Paul B. Brown recently blogged about how the best leaders model the behaviour they want. The article, posted recently on Forbes.com, pointed out that employees spend a great deal of time observing the behaviour of their bosses. Moreover, what a boss does is just as important as what he says, if not more so. 


Brown provides an example of a workforce in a car dealership he once visited. The dealership  had been run by the same family for generations and  significantly dominated the car market in the region. The owner himself was described as a quietly charming man who was seldom known to raise his voice. 

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Great leaders are also great listeners

Posted on Thursday, 18 July 2013 in Leadership

We’re constantly reminded of the importance of great communication skills when it comes to effective leadership. Most of the time we associate effective communication with the ability to convey a message accurately, but what about the equally important aspect of communication which relates to receiving messages well? 

Five ways to become the leader your team needs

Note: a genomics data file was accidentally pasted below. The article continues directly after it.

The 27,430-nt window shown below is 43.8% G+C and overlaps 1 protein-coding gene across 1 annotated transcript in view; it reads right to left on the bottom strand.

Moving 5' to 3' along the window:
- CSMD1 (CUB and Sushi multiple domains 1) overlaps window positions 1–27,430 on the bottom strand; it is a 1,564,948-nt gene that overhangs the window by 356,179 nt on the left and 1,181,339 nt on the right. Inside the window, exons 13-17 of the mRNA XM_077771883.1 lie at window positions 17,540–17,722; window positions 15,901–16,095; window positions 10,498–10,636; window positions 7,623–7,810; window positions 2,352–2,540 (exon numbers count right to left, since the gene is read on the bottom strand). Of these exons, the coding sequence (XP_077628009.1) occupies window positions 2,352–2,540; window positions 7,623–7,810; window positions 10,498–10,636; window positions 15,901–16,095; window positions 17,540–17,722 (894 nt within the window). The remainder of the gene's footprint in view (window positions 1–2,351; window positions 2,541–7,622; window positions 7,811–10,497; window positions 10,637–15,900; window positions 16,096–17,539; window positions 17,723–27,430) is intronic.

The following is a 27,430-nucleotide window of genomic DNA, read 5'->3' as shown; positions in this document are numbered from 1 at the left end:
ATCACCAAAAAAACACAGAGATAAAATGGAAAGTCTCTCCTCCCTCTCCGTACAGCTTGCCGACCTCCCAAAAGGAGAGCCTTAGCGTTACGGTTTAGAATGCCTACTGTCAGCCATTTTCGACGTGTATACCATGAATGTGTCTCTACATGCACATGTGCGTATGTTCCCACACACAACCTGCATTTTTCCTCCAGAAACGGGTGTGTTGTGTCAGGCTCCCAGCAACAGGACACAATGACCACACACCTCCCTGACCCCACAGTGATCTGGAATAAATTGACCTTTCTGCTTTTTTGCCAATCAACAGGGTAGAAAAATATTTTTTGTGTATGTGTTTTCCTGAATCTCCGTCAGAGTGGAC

Posted on Wednesday, 15 May 2013 in Leadership

In today’s competitive business environment, a great team is essential in ensuring an organisation’s success in achieving its business goals.  A great team leader can be the difference between having a motivated team that works together well or a fragmented team of individuals all pulling in different directions. As Mark Sanborn, a leadership development coach, points out, there are not many natural born leaders, but many team leaders train themselves by learning from others and through personal experience, in order to improve their team leadership skills.

Richard Stengel’s book Mandela’s Way – Lessons of Life illustrates Mandela’s leadership style:  “Leadership at its most fundamental is about moving people in a certain direction – usually through changing the direction of their thinking and their actions.  This is not necessarily done by charging out front and saying “Follow me”, but by empowering or pushing others to move forward ahead of you.  It is through empowering others that we impart our own leadership and ideas.”

The traditional role of HR within an organisation is often defined as “managing the employees within a company, who collectively contribute to the achievement of the company’s strategic objectives”. It is the individual people who make up an organisation and contribute to its success.  HR assists the organisation by attracting new employees, developing the skills required to meet the organisation’s goals, and ultimately creating a loyal and motivated workforce. 



Do you feel like your employees have fallen 'out of love' with the organisation?  We have summarised a few points on why they’re just not that into you

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